A recent article on CNBC’s website caught our attention, echoing advice that collaboratively-trained lawyers give clients weighing their divorce options. Though every case is different, preparing for and going through litigation is often the more costly option for divorcing couples. In fact, the article — themed around the idea of “avoiding divorce settlement blunders” — labeled “taking a case to trial when you don’t need to” the first of four pitfalls that divorcing couples create for themselves.
The article points out that while relatively few divorce cases go to a courtroom, those that do can cost “hundreds of thousands of dollars” — an alarming figure for the majority of Americans, who only speak of those numbers when referring to buying a home or building a retirement fund.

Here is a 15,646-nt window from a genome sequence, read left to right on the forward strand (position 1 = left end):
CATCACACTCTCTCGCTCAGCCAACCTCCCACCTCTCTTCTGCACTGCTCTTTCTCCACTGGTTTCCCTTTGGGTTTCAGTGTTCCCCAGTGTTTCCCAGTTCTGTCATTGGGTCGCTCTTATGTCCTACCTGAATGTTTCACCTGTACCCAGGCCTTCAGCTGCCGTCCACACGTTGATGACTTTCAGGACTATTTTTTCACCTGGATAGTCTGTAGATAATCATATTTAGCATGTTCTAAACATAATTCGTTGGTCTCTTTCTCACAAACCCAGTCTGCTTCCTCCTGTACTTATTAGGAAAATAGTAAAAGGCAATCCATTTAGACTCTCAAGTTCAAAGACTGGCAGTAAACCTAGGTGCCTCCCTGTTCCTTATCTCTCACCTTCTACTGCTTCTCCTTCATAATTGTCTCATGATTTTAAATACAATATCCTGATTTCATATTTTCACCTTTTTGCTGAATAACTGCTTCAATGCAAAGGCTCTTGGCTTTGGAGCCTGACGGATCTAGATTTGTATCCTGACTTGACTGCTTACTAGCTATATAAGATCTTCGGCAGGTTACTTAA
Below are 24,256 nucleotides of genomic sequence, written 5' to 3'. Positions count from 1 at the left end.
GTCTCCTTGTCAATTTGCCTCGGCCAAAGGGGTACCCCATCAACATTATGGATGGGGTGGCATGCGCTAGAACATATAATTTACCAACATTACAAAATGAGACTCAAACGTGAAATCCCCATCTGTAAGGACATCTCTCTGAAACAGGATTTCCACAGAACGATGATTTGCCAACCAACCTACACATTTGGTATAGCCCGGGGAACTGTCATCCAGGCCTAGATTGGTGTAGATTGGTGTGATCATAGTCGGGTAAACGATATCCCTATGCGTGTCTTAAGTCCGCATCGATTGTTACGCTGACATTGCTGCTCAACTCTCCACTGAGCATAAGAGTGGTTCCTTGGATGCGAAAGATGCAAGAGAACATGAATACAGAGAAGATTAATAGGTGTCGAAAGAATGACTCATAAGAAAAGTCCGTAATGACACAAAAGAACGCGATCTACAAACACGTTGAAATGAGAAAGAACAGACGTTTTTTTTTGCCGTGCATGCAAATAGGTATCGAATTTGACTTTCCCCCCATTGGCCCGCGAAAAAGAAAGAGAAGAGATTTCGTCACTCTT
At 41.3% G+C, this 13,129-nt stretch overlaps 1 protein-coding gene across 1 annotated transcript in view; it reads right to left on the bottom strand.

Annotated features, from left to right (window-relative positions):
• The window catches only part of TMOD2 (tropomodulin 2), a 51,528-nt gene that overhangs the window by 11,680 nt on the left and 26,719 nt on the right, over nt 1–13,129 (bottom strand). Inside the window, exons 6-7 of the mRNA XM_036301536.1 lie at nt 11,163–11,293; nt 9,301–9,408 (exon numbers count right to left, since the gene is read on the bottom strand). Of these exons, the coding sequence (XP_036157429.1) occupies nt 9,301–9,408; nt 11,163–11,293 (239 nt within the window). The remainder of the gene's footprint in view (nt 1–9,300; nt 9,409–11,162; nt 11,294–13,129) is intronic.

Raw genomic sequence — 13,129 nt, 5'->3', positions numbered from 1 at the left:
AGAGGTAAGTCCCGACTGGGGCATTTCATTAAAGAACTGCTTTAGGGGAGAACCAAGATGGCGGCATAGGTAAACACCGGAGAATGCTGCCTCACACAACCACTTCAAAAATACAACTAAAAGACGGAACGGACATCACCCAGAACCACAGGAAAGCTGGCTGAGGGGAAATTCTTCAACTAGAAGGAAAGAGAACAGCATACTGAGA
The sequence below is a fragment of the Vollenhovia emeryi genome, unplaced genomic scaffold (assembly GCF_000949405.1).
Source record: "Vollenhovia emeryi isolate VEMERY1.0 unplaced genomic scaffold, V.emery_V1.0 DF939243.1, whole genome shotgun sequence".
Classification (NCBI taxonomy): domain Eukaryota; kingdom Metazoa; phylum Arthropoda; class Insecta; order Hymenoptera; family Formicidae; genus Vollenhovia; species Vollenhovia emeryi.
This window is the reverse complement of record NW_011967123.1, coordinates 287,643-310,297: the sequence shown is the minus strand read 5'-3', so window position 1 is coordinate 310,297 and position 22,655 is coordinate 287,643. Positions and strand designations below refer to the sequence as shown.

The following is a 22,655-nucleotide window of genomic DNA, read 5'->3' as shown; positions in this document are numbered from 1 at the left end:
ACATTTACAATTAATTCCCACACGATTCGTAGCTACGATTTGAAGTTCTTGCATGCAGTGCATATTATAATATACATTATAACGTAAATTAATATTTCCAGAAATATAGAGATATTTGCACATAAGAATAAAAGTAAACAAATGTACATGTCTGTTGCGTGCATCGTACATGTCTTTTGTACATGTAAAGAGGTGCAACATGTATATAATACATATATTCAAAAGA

The other pitfalls — ignoring the tax implications of divorce, not focusing on the full financial implications, and treating it more as an emotional decision rather than a business decision — speak to the help that a financial professional can bring to a case. While divorce is a life-changing decision rooted in emotion, it’s also a legal decision that affects financial futures. In collaborative cases, using a single financial professional to help determine a couple’s assets and tax liabilities helps separate the emotions from the finances, and helps couples focus on those issues in a way that’s more productive for everyone.